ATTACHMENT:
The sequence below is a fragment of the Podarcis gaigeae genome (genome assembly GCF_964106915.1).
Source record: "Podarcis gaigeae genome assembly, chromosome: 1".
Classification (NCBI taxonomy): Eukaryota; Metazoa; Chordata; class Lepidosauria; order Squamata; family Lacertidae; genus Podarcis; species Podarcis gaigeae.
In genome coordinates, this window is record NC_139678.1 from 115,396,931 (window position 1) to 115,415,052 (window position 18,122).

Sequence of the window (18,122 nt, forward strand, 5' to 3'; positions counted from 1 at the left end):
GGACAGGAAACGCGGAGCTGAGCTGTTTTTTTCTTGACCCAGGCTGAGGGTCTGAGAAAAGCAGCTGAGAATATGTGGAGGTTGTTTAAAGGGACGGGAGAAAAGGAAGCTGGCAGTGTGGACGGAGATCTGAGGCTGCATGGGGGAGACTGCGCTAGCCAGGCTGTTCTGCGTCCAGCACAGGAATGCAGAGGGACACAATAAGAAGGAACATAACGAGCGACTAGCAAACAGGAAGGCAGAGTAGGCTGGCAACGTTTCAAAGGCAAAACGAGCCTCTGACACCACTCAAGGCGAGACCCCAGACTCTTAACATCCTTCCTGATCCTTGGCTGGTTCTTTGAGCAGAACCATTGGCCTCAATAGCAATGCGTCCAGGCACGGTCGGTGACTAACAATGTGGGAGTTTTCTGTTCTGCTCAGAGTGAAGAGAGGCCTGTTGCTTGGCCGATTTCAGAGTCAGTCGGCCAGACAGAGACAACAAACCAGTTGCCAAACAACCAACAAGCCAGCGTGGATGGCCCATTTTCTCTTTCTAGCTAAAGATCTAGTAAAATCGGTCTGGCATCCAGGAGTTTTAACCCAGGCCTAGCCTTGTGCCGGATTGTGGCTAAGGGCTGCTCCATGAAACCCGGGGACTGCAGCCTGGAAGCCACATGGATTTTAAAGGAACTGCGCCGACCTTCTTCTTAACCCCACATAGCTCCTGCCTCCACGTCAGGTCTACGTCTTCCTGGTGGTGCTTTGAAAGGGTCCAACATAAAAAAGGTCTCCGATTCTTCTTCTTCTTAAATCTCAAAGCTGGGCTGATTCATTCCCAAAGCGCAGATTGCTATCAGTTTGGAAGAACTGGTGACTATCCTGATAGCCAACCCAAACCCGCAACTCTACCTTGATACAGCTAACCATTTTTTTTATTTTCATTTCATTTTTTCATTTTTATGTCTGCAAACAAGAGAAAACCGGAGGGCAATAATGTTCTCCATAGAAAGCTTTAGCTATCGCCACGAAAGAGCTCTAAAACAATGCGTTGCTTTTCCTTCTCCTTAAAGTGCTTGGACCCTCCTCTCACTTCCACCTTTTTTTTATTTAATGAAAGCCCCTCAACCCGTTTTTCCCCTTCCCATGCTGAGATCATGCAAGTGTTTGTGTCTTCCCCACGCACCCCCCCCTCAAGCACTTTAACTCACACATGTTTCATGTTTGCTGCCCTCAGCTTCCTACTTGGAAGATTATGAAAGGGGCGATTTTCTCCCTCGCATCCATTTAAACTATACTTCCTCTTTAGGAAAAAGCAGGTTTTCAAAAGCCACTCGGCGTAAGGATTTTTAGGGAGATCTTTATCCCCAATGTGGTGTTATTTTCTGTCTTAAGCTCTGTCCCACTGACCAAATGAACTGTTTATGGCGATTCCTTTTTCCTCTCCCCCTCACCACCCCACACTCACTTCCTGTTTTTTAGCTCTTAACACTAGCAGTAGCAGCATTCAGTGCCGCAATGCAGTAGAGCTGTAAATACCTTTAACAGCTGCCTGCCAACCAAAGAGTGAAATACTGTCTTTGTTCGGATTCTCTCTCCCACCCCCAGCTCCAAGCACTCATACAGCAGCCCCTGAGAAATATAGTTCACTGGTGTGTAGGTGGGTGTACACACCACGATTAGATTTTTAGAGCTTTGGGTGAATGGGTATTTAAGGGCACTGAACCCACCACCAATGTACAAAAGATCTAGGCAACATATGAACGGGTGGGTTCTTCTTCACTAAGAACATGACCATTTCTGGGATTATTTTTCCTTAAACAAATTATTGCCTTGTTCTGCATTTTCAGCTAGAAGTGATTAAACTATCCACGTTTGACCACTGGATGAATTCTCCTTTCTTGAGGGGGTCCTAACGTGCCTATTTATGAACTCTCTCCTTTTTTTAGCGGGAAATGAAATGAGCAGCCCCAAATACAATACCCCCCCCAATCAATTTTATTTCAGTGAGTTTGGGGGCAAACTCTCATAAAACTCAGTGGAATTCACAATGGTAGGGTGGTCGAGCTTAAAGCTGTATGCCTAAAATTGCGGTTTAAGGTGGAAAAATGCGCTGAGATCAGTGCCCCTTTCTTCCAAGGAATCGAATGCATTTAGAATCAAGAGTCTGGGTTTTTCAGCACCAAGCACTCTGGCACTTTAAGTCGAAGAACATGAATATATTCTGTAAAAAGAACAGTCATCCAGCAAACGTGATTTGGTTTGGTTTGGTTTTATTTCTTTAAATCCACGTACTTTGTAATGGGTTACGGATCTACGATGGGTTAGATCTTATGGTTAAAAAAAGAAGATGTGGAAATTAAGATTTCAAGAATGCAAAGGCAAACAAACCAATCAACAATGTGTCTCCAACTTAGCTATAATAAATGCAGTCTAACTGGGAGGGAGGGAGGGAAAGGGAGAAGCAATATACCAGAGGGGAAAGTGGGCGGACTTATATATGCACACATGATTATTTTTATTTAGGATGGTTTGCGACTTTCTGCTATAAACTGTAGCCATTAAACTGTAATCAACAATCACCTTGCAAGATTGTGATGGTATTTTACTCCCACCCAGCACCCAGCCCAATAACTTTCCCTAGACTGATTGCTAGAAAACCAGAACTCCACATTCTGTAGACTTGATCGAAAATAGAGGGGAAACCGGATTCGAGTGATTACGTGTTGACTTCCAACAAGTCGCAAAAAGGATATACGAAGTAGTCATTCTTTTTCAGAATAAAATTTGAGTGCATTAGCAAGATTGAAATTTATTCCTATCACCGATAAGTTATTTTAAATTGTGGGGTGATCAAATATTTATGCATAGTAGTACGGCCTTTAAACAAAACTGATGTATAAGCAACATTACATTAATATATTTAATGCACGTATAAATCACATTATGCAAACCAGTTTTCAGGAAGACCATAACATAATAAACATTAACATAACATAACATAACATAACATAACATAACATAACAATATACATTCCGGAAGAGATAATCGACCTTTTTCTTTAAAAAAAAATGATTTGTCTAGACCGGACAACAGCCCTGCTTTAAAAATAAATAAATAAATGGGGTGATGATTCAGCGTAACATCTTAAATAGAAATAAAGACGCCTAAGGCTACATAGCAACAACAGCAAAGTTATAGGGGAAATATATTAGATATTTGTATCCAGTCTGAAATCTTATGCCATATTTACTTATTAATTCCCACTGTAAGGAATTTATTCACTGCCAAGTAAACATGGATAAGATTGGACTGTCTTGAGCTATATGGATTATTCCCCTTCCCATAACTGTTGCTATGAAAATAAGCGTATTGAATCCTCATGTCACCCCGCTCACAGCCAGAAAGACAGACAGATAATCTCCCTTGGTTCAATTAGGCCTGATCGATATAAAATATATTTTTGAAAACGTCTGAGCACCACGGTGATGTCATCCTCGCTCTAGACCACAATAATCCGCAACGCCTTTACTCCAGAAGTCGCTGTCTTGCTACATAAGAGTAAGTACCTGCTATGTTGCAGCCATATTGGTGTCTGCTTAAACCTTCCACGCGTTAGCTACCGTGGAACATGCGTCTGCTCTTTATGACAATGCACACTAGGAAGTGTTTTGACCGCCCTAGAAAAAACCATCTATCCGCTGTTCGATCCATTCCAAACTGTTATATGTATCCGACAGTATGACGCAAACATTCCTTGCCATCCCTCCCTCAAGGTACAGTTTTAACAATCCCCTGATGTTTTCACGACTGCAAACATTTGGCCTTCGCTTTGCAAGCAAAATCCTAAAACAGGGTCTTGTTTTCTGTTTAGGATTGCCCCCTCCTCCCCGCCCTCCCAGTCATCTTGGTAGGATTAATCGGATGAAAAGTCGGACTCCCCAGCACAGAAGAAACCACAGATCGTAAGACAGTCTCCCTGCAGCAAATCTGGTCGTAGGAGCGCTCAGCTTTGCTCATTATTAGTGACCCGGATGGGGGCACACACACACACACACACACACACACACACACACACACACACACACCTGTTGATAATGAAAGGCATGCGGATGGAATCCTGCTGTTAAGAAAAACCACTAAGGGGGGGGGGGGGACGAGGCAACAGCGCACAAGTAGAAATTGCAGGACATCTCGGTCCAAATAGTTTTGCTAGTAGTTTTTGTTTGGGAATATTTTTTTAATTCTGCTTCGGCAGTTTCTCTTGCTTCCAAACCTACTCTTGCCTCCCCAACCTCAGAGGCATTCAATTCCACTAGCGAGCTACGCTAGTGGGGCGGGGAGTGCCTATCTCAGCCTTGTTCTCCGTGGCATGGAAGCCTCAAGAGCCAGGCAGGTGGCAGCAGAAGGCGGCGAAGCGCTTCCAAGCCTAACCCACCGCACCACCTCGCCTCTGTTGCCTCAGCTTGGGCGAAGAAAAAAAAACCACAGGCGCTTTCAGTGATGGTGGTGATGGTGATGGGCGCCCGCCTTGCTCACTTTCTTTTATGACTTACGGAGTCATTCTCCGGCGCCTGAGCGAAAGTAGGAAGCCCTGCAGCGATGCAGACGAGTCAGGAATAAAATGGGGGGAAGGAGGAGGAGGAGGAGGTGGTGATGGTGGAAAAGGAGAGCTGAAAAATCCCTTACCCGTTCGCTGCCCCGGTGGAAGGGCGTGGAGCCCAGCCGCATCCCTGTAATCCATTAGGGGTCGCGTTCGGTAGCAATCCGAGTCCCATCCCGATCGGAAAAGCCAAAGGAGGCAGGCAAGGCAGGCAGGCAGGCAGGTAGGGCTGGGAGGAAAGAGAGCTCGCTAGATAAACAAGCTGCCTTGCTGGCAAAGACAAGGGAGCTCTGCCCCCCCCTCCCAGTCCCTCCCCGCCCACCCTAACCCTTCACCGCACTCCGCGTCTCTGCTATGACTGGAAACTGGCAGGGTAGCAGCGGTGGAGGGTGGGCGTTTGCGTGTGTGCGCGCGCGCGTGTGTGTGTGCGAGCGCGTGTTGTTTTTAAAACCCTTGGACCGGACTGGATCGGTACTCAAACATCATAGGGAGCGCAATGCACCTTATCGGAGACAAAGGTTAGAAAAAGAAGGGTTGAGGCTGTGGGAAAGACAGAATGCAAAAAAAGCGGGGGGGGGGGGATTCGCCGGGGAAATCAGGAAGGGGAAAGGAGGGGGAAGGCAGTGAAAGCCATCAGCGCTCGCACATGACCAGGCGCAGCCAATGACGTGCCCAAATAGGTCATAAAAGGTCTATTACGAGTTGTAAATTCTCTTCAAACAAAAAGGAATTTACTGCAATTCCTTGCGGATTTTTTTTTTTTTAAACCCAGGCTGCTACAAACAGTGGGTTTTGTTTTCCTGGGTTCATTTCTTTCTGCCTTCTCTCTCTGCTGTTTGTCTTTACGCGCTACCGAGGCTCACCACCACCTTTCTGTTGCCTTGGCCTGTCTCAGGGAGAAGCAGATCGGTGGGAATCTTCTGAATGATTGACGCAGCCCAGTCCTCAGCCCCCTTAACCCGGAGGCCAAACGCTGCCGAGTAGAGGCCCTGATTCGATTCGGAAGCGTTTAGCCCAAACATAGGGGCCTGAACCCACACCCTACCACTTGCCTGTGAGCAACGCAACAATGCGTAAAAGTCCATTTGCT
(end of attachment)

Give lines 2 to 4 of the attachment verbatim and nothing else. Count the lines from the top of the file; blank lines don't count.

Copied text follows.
Source record: "Podarcis gaigeae genome assembly, chromosome: 1".
Classification (NCBI taxonomy): Eukaryota; Metazoa; Chordata; class Lepidosauria; order Squamata; family Lacertidae; genus Podarcis; species Podarcis gaigeae.
In genome coordinates, this window is record NC_139678.1 from 115,396,931 (window position 1) to 115,415,052 (window position 18,122).